What You Resist May Save You
Our To-Shin Do martial art was developed from the original combat methods of the Togakure ninja of Japan. One of our hallmarks is an educational process that incorporates an understanding of psycho-emotional influences described by a series of five element-nicknamed patterns.
The water element describes a tendency to put distance between self and others in order to gain more clarity and understanding of what is going on. We could call it going within in order to better understand the situation without. In its lowest most degenerated form, the water element shows up in a personality as a tendency to push away others and regard them with a sense of hostility. In its highest form, the water element influence is a tendency towards scientific knowing, subjective knowledge of truth that rises from the depth of the heart.
As a way of dealing with conflict, the water element shows up as reliance on tactical positioning to render useless the power of others. With skillful movement into unexpected angles, water strategy leaves an aggressor in a position where his strengths are pointless and he is wide open to counterattack. The water element fighter is known as a tactical fighter, a scientific combatant.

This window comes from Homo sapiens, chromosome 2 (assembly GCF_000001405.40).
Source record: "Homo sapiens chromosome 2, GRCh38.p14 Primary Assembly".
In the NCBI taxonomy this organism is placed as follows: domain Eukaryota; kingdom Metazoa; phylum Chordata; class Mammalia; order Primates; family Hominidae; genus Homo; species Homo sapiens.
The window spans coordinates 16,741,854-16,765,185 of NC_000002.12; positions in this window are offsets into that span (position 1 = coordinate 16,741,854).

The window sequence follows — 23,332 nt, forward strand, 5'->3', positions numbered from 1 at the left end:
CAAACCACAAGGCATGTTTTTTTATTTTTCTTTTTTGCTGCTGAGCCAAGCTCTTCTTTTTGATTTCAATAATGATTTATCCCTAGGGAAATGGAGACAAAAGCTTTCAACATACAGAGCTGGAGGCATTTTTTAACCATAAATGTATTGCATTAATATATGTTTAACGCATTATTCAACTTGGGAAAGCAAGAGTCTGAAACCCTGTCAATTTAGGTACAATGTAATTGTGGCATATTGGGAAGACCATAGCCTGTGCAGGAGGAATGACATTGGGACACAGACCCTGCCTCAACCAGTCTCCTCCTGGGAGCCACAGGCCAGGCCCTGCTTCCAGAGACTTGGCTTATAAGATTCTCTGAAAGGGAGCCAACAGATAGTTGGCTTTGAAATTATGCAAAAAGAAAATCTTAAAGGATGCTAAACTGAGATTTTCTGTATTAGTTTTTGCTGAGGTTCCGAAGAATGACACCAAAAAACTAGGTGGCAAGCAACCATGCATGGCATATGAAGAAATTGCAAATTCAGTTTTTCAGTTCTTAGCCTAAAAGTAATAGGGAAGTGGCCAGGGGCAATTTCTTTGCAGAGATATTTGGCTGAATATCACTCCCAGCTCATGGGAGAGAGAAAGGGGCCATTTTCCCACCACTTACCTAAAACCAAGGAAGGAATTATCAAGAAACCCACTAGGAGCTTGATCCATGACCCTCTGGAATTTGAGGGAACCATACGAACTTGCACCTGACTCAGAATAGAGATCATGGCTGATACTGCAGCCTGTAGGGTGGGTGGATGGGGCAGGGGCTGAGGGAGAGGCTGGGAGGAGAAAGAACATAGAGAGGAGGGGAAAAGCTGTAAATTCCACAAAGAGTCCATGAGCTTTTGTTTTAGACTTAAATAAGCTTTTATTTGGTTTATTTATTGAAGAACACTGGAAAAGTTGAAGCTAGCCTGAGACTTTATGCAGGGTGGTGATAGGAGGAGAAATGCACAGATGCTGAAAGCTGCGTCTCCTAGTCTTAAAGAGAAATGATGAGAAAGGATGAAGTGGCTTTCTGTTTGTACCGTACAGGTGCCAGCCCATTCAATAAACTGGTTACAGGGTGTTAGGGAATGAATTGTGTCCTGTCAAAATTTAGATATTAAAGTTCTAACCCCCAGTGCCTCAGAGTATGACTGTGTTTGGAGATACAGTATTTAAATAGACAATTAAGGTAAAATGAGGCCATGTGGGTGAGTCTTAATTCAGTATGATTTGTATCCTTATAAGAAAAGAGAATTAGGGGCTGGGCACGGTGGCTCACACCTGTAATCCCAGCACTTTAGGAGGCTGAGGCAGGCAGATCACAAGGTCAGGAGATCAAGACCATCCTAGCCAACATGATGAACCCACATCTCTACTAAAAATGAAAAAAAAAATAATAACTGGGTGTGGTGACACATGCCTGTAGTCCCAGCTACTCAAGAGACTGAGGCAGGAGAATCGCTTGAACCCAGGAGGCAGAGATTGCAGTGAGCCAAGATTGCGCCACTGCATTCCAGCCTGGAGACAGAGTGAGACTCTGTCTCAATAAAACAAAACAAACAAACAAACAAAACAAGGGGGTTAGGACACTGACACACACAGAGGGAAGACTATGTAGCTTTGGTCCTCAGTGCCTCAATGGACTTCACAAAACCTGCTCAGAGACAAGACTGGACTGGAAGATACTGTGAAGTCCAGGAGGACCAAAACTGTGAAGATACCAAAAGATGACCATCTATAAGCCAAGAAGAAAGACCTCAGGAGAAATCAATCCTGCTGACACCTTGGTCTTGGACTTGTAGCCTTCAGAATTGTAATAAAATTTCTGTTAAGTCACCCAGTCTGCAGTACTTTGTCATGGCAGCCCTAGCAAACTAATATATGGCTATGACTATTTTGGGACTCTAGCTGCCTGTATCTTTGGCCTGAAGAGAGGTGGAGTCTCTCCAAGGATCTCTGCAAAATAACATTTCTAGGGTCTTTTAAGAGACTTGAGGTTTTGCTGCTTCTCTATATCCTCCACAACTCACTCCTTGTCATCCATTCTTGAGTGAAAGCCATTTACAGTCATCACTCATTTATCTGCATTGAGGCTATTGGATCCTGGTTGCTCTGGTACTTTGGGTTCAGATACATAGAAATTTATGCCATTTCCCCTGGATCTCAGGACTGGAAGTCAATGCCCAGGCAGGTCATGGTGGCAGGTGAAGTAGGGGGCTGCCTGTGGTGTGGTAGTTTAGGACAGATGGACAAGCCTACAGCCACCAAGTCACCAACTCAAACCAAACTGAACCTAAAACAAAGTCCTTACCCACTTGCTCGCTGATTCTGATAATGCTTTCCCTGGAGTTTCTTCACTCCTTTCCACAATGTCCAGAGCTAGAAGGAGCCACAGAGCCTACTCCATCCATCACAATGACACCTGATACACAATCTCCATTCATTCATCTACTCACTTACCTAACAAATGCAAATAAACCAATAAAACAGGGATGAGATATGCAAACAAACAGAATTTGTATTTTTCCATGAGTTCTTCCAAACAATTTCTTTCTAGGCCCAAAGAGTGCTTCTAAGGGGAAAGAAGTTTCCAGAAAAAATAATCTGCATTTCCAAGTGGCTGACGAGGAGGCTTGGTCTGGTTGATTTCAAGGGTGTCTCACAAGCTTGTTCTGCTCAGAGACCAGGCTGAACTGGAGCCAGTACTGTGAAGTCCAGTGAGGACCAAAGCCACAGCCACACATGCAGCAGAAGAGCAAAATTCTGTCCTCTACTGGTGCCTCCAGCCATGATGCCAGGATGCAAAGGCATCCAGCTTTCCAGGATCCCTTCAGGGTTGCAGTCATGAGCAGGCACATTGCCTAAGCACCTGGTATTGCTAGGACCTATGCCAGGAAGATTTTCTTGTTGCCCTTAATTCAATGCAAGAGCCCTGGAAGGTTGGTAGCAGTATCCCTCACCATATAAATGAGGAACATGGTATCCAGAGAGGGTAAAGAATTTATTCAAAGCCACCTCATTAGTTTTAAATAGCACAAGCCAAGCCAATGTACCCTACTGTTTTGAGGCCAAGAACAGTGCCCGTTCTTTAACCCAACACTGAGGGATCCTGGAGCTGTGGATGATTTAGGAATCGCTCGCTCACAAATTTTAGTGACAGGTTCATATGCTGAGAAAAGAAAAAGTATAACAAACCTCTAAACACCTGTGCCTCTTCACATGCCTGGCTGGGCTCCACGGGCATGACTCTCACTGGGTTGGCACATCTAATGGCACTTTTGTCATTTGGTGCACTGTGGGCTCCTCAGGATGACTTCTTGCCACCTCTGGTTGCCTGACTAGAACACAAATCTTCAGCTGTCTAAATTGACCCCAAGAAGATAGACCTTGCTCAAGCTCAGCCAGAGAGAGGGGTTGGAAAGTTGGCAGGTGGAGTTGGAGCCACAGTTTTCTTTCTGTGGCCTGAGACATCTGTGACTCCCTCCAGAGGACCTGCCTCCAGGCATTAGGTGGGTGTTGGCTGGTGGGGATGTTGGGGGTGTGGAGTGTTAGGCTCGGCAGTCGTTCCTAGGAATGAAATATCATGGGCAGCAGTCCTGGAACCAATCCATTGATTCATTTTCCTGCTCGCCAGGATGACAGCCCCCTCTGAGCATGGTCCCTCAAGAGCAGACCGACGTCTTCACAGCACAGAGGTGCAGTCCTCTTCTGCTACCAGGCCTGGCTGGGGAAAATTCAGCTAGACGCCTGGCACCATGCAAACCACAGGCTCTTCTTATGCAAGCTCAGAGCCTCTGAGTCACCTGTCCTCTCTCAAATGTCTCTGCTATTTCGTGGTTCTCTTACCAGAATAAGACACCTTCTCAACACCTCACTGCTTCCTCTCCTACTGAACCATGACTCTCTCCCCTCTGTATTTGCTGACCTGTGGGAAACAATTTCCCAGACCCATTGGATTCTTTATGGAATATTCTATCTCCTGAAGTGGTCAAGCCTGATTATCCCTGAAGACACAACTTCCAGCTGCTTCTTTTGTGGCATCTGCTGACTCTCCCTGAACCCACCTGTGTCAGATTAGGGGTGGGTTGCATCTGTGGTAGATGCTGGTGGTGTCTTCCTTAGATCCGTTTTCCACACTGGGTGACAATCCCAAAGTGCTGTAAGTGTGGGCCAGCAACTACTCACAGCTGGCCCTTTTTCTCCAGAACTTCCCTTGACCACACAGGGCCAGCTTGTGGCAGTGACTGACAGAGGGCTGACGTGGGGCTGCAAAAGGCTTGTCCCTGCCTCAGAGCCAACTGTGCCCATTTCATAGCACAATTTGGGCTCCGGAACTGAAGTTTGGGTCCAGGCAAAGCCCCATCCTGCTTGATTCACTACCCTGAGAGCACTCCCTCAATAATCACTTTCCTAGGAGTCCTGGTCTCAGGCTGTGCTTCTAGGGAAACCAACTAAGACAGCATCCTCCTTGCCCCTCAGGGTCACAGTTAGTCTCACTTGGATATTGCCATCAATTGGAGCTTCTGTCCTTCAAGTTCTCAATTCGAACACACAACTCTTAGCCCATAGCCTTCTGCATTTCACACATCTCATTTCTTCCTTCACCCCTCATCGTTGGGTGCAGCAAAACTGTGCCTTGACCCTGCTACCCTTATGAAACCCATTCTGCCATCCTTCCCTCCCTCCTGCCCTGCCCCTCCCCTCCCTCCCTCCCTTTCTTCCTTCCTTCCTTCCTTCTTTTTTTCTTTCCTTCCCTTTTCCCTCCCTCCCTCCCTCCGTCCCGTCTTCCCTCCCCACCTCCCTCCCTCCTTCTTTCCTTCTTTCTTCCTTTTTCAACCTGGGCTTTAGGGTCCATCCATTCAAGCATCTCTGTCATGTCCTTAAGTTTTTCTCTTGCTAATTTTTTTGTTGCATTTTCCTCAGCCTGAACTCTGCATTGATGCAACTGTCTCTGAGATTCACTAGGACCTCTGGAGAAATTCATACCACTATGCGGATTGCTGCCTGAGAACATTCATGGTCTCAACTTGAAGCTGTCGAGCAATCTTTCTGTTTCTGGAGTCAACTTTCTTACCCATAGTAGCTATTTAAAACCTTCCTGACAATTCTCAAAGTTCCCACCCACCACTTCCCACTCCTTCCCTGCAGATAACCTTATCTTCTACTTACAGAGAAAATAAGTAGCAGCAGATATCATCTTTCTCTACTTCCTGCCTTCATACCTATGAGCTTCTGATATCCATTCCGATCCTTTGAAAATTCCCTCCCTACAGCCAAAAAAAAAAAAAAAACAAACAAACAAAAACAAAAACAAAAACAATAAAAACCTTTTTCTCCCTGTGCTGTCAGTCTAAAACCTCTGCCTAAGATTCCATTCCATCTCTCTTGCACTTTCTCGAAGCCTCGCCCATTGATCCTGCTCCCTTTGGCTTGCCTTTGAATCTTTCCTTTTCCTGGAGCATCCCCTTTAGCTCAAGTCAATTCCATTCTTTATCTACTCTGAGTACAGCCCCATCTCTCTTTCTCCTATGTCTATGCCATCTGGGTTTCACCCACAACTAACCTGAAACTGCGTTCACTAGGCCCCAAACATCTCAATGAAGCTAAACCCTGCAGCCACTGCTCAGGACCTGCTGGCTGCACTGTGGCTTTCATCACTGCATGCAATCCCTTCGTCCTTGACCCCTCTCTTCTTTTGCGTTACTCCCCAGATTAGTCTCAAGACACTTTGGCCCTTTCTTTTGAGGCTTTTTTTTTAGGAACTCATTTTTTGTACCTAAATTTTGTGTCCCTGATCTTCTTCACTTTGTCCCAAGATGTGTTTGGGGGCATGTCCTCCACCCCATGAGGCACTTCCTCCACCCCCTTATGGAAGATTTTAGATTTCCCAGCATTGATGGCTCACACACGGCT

Nonetheless, every now and then, I’ll find a tough male student who resists the water element aspect of our martial arts training. The usual explanation goes something like, “I’m just not a guy who backs off when someone gets in my face. If someone comes at me, I charge in and take him out. I never back down.”
The water element strategy is not backing down. The water element is tactically placing yourself where you can with utmost efficiency and effect stop an aggressor’s advance. As true as that is though, a tough “always charge the hill” sort of guy can still out of habit dismiss as a retreat or a hesitation any tactic that is not a fire blast forward. He has trained himself to take pride in seeing himself as tough and ready, and he just will not let himself angle out instead of charging in.
For years I have searched for the right wording to allow the tough guy to see taijutsu water tactical angling as one more tool of the successful combatant. In the world of sport or tavern fighting, “never back up” has become his proud credo, his badge of self recognized courage. Yes, but that is a consensual fight with one other person. What about the world of war, unexpected assault, or the overwhelming confusion of a gang attack?
“How about this,” I now offer. “You’re on a surfboard in the ocean and the largest shark imaginable cruises toward you. Do you want to charge those gaping jaws full of razor teeth, or do you want to slip the attack and stab in from the side where you can batter the gills with your board and fists and fingers? Are you ‘backing down’ or are you using tactical movement to better win with less wear and tear?”
I’m going to try that explanation next time. You can be tough and determined, and be smart at the same time. Maybe that view will help one more person give up resisting a very valid aspect of fully empowered human capacity.